SEAS Alum Donates $1M to Address Coronavirus Pandemic


April 9, 2020 — Dr. Bing Zhao '92SEAS, '94SEAS has donated $1M to help Columbia Engineering and the Mailman School of Health continue battling Covid-19 in the US and around the world.

The gift is focused on initiatives in three key areas: therapeutics, led by Chemical Engineering Professor Jingyue Ju; rapid diagnostics, led by Biomedical Engineering Professor Sam Sia; and public health outreach in Africa, led by Professor Wafaa El-Sadr, Director of ICAP at Columbia University.

“This is an unprecedented challenge, and I felt it was imperative to contribute in any way I could,” said Zhao. “Columbia University has been on the frontlines since this crisis began, addressing the urgent need for therapeutic inventions, rapid diagnostics and assistance for developing nations with the world’s most fragile healthcare systems.”


The research project led by Jingyue Ju, Samuel Ruben-Peter G. Viele Professor of Engineering of chemical engineering, is focused on developing therapeutics for COVID-19, the disease caused by the SARS-CoV-2 Coronavirus. His group has identified four molecules that shut down the SARS-CoV-2 polymerase reaction, a key step that establishes the potential of these molecules to be developed as therapeutics for COVID-19. Three of these molecules are FDA-approved drugs for other viral diseases: Sofosbuvir for hepatitis C, AZT for HIV/AIDS, and Tenofovir alafenamide for HIV and hepatitis B. Ju will use the new funding to support his research to delineate the detailed molecular mechanisms of these drug leads, to perform coronavirus inhibitory assays, and to formulate therapeutic protocols for these drugs to potentially treat COVID-19.

Rapid Diagnostics

Biomedical Engineering Professor Sam Sia will use his funding to develop rapid diagnostic testing for COVID-19. Rapid tests for COVID can help individuals diagnose late-stage infections, and verify post-infection status so that people, now likely immune, can safely leave quarantine and go back to work. These tests also inform public health surveillance to identify true regional incidence and prevalence values for targeted, rather than global, containment strategies. Most current rapid test formats are not optimized for home use. They are not easy to perform: they require people to prick their finger for blood and the non-professional needs guidance to interpret the test and, if needed, find care. Sia’s group is working both to improve current rapid test formats so they are easy to perform at home, and to optimize a mobile app that can accurately interpret rapid test images, using computer vision and machine-learning algorithms, and provide individualized instructions. The group will also accelerate their efforts to build an automated and ultrafast COVID RT-PCR test, based on the format of the approved RNA tests whose supply is limited, in order to increase the overall testing capacity.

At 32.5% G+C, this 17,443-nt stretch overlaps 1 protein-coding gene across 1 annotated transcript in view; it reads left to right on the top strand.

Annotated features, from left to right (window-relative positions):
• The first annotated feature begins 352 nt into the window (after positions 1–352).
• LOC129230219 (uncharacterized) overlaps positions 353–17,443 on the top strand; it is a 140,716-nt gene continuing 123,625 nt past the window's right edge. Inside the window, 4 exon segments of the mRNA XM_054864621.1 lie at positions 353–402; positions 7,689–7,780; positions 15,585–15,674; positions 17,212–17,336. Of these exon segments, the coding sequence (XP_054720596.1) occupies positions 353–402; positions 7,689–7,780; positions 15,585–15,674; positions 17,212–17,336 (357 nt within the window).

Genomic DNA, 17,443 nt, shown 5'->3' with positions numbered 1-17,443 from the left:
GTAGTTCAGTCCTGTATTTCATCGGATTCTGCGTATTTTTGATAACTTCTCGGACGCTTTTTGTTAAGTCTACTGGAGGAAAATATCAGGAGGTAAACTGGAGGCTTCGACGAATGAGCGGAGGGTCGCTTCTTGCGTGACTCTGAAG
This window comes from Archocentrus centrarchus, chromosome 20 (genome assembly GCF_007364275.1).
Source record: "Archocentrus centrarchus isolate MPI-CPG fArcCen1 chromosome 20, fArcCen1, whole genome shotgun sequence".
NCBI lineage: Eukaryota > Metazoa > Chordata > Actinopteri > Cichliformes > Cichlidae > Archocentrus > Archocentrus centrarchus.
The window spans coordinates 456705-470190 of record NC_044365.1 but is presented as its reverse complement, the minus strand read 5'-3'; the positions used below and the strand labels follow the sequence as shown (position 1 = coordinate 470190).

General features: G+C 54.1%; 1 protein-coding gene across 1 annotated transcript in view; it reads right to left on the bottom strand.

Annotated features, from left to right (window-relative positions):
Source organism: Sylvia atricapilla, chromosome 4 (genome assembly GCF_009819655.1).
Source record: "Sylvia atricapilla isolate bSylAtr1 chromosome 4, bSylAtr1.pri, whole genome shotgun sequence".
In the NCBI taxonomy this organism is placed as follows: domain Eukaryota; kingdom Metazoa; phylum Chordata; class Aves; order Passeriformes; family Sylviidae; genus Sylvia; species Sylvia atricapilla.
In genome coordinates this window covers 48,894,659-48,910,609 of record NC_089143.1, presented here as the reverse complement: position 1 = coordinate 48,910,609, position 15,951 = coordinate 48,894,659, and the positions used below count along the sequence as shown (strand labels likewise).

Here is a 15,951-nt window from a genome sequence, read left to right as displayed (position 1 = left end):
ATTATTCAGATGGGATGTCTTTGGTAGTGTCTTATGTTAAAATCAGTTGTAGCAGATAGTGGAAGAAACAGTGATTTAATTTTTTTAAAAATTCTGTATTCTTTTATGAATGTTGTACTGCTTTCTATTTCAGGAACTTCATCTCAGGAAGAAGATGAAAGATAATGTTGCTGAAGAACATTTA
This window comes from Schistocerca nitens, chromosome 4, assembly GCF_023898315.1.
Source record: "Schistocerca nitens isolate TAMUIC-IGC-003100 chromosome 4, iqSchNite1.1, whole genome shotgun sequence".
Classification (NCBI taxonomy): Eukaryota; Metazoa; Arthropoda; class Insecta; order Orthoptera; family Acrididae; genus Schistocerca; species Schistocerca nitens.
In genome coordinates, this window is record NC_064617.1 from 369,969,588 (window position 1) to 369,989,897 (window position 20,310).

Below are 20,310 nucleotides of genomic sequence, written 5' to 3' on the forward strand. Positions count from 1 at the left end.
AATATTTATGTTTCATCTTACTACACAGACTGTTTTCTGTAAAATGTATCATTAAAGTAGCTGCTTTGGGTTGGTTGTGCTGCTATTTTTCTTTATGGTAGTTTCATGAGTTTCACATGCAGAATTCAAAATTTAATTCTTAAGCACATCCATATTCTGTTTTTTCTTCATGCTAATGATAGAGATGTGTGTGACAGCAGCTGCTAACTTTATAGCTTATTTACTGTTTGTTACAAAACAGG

Public Health Outreach

Wafaa El-Sadr, director of ICAP at Columbia University, University Professor of Epidemiology and Medicine at Columbia University, the Mathilde Krim-amfAR Chair of Global Health, and director of the Global Health Initiative at the Mailman School of Public Health, will use the funds to support urgent response projects in three sub-Saharan African countries where increasing numbers of cases in the context of extremely fragile health systems pose potentially catastrophic public health threats. Under Dr. El-Sadr’s direction, ICAP’s teams on the ground in Kenya, Sierra Leone, and Mozambique will work closely with health officials and leverage longstanding partnerships with health facilities to support rapid and effective responses to the spread of COVID-19.

In Mozambique, ICAP will support the Nampula Provincial Health Directorate by strengthening COVID-19 case monitoring and management and contact tracing activities throughout 23 districts. In addition, ICAP will support the Provincial Isolation Center with critical supplies and equipment for healthcare workers and COVID-19 patients in critical condition.

In Kenya, ICAP’s team will expand its ongoing support for the Jaramogi Oginga Odinga Teaching and Referral Hospital (JOOTRH) in Kisumu, strengthening the existing triage system with appropriate referral and care of confirmed COVID-19 cases either in self-isolation at home or in JOOTRH’s isolation unit. ICAP will also develop Information, Education, and Communication (IEC) that will be shared with patients upon discharge, and set-up a hospital hotline to provide information throughout the community.

In Sierra Leone, at the facility level, ICAP will introduce a triage station (also known as a “fever clinic”) at the entrance of the King Harman Hospital in Freetown to collect specimens, categorize severity of infection, and make appropriate referrals. At the community, ICAP will introduce mobile health brigades, staffed with health volunteers who have been trained in infection prevention control (IPC) and equipped with protective gear, to disseminate critical information and services using nationally approved IEC materials. Learn more.

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